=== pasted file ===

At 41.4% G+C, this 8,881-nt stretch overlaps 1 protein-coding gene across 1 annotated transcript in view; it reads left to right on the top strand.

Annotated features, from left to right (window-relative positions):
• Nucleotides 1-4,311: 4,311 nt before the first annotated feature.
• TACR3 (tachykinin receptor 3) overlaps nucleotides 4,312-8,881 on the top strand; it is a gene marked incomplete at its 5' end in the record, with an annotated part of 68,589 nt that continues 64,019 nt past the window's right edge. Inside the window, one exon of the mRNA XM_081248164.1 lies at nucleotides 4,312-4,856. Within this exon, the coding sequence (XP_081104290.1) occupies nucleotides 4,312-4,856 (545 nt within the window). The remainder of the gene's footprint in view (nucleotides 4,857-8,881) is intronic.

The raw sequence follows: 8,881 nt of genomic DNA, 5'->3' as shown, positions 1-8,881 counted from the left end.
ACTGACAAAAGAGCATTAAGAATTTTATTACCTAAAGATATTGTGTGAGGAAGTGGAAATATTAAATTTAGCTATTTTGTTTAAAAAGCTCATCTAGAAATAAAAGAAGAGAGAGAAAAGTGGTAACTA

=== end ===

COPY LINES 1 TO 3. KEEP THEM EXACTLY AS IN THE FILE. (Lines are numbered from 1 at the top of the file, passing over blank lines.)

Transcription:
At 41.4% G+C, this 8,881-nt stretch overlaps 1 protein-coding gene across 1 annotated transcript in view; it reads left to right on the top strand.

Annotated features, from left to right (window-relative positions):
• Nucleotides 1-4,311: 4,311 nt before the first annotated feature.